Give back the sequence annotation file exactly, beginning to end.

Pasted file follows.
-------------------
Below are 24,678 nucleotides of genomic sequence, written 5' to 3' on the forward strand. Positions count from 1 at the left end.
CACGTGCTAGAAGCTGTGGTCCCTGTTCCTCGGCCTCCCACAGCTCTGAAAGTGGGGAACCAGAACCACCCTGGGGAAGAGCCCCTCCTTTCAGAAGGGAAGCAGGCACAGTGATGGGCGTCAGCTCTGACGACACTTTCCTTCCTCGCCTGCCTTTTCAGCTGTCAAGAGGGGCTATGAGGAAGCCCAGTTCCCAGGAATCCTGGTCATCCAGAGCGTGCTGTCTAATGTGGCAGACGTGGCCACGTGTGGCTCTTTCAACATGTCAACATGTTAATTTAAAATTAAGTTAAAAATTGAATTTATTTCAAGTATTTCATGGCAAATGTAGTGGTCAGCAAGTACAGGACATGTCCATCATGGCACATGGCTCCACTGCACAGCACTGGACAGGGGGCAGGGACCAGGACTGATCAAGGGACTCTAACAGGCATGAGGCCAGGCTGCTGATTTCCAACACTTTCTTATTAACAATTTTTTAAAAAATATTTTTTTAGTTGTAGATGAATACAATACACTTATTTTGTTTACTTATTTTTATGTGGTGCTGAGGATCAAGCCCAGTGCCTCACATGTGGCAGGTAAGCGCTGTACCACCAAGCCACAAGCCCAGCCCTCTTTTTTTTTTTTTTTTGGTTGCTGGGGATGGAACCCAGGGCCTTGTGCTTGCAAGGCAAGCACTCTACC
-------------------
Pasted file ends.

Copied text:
Below are 24,678 nucleotides of genomic sequence, written 5' to 3' on the forward strand. Positions count from 1 at the left end.
CACGTGCTAGAAGCTGTGGTCCCTGTTCCTCGGCCTCCCACAGCTCTGAAAGTGGGGAACCAGAACCACCCTGGGGAAGAGCCCCTCCTTTCAGAAGGGAAGCAGGCACAGTGATGGGCGTCAGCTCTGACGACACTTTCCTTCCTCGCCTGCCTTTTCAGCTGTCAAGAGGGGCTATGAGGAAGCCCAGTTCCCAGGAATCCTGGTCATCCAGAGCGTGCTGTCTAATGTGGCAGACGTGGCCACGTGTGGCTCTTTCAACATGTCAACATGTTAATTTAAAATTAAGTTAAAAATTGAATTTATTTCAAGTATTTCATGGCAAATGTAGTGGTCAGCAAGTACAGGACATGTCCATCATGGCACATGGCTCCACTGCACAGCACTGGACAGGGGGCAGGGACCAGGACTGATCAAGGGACTCTAACAGGCATGAGGCCAGGCTGCTGATTTCCAACACTTTCTTATTAACAATTTTTTAAAAAATATTTTTTTAGTTGTAGATGAATACAATACACTTATTTTGTTTACTTATTTTTATGTGGTGCTGAGGATCAAGCCCAGTGCCTCACATGTGGCAGGTAAGCGCTGTACCACCAAGCCACAAGCCCAGCCCTCTTTTTTTTTTTTTTTTGGTTGCTGGGGATGGAACCCAGGGCCTTGTGCTTGCAAGGCAAGCACTCTACC